Lights that say "Forget her love, in a different atmosphere"
Lights that lure are nothing but a masquerade for tears
They paint a pretty picture but my arms can't hold them tight
And I just can't say, "I love you" to a street of city lights.
It was nice not having to travel all the time, though for the bigger rodeos like the Calgary Stampede I'd still ride along with the driver since that was the place to make good contacts. I got tired of sitting alone in my apartment so I took to going to the Silver Dollar Saloon on Friday and Saturday nights. My folks knew the owner well and it was a popular place. There were always good dance bands, sawdust on the floor and great beer. What more could a broken-down rodeo cowboy need?
One night several months after I'd moved back, I was sitting at a small table in the corner hiding behind my beer. Someone played "The Road of No Return" on the jukebox and the old Ray Price tune made me think of Holly … something I tried not to do as much as I could. Except when it got to the part, "There were tears in her eyes as she told me goodbye." Holly damn well didn't have any tears in her eyes.
I'd been on the road to Idaho and Montana for two weeks, and when I got back, she was sitting on the sofa with her coat over her arm and two suitcases packed by the door.
"Jim, I'm going on a cruise with a friend I met, Bill Hunter. He'll be here any minute to pick me up. Don't go getting all upset because it might not work out between us and if that's the case I'll come back home."
Now I'd always thought of myself as a quick thinker but I'm sure I stood there with my mouth hanging open looking dumb. I was having trouble processing what she had said.
I tried, "You mean you are leaving here with another man?"
"Jim, don't be stupid. I already told you that."
"Let me get this straight. You are going on a cruise with some asshole – what was his name? Oh, yeah, Bill Hunter. I assume you mean you'll be sleeping in the same bed?"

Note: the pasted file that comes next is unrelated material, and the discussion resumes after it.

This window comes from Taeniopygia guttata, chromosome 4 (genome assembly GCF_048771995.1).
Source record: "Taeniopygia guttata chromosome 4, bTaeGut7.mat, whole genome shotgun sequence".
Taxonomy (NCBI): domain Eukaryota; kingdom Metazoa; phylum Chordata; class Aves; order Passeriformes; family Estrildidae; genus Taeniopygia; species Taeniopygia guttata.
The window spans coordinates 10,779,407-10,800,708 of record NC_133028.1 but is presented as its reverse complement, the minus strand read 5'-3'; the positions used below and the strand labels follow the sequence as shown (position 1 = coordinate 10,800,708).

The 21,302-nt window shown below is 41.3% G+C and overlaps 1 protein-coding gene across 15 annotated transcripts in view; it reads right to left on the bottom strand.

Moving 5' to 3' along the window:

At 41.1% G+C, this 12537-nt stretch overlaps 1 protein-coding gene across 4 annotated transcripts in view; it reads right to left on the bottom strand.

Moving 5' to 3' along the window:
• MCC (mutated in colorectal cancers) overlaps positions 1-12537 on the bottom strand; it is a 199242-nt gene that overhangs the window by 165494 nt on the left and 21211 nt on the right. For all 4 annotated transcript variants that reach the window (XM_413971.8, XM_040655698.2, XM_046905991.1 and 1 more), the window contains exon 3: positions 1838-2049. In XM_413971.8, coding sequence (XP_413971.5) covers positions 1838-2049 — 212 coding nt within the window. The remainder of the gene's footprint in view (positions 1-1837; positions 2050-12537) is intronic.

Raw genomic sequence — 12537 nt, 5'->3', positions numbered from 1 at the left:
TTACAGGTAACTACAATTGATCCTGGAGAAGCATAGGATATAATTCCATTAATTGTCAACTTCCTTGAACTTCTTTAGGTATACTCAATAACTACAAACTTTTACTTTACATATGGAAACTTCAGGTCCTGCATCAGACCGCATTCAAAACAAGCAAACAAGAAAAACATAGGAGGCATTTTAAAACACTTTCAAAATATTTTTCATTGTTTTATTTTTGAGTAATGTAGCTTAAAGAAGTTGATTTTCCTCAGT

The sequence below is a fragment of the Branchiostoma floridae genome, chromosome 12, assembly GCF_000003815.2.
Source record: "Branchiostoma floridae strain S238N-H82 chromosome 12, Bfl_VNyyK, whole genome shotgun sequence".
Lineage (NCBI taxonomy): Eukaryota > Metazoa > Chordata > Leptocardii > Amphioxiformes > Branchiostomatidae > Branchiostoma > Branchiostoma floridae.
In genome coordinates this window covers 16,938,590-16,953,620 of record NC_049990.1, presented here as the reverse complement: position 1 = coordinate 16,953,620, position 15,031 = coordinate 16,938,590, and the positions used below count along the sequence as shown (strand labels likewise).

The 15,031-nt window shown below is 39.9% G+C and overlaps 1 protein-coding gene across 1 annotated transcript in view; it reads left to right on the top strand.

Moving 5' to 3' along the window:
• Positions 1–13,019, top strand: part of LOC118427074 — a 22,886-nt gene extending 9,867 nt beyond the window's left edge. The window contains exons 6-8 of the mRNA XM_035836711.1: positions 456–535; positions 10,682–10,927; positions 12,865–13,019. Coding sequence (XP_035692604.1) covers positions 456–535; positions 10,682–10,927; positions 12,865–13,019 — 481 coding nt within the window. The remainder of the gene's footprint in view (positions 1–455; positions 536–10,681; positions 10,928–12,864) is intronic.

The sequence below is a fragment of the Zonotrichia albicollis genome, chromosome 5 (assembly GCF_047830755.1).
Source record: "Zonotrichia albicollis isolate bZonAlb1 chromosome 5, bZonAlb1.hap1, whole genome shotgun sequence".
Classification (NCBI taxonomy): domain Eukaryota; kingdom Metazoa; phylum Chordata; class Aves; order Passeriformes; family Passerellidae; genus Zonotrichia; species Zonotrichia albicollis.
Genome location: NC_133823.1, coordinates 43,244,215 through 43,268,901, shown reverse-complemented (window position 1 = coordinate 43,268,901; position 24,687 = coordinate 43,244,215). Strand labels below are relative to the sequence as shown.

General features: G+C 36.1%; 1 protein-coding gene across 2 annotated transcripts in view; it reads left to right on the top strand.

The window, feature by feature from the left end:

"Jim, you don't have to be crude. Of course I'll be sleeping with him. But, it might not work out. Who knows, two weeks in a small room cruising the Med might make us hate each other and then I'll come back home … so don't get your balls in an uproar!"
Goddamn! Where did this woman come from and what did she do with Holly? Well, it didn't make any difference; Angie didn't raise a fool. I took her two bags and put them in the hallway. I went back and, grabbing her hand, I hauled her up and dragged her over to the door.
"Have fun, Holly, but don't worry about coming back home – I won't be here."
I pushed her out the door and locked it with the chain. Grabbing a beer, I sat where she had been sitting and tried to figure out what had just happened. A bit later, I heard her steps receding down the hallway with the hum of the wheels on the suitcase followed shortly by the ding on the elevator.
Sipping the beer there in our apartment, I tried to figure out what had gone wrong. I gradually got over it the next few weeks … mostly. About a month after she left I received divorce papers in which she asked for damn little. Turned out the guy owned more oil wells than I had fingers.
So, I sat at the small table at the Silver Dollar thinking that maybe love wasn't all it was cracked up to be. When I first started coming here I'd picked up a few girls for one-nighters – I wasn't in any hurry for an ongoing relationship. After a few weeks of that I gave it up … the emotional turmoil didn't seem worth the sometimes dubious reward.
After that, I just came for a few dances if someone caught my fancy – or I hers. I stayed away from the slow songs and made sure to escort each girl back to her table after one dance. I did like listening to the bands; they generally were quite good. I paced myself on the beer, maybe one every forty-five minutes or so. I got in the habit of peeling the labels off the bottles until one of the bar girls hinted that if I was going to keep making a mess on the table that maybe I should tip a little more.
For a few weeks – especially when I saw a girl that through her posture, her voice, her hair or something made me think of Holly - I'd try to analyze what had gone wrong. I finally conceded that maybe it was partly my fault with all the travel I'd been doing or maybe even it was no one's fault – it just damn well happened and so damn what?
I snapped out of it when a girl walked over and stood next to me. She looked down and finally asked, "Big Jim, you really don't remember me, do you?"
Well, it had been a long time since anyone not connected with the rodeo business had called me Big Jim, so I looked a little closer. I saw a gal about my age, mid-thirties, long blond hair and just shy of voluptuous. She was certainly nothing close to what I would call chubby but I sensed that under that tight red cowgirl shirt and those even tighter fashionably faded blue jeans there just might be a few curves on her curves.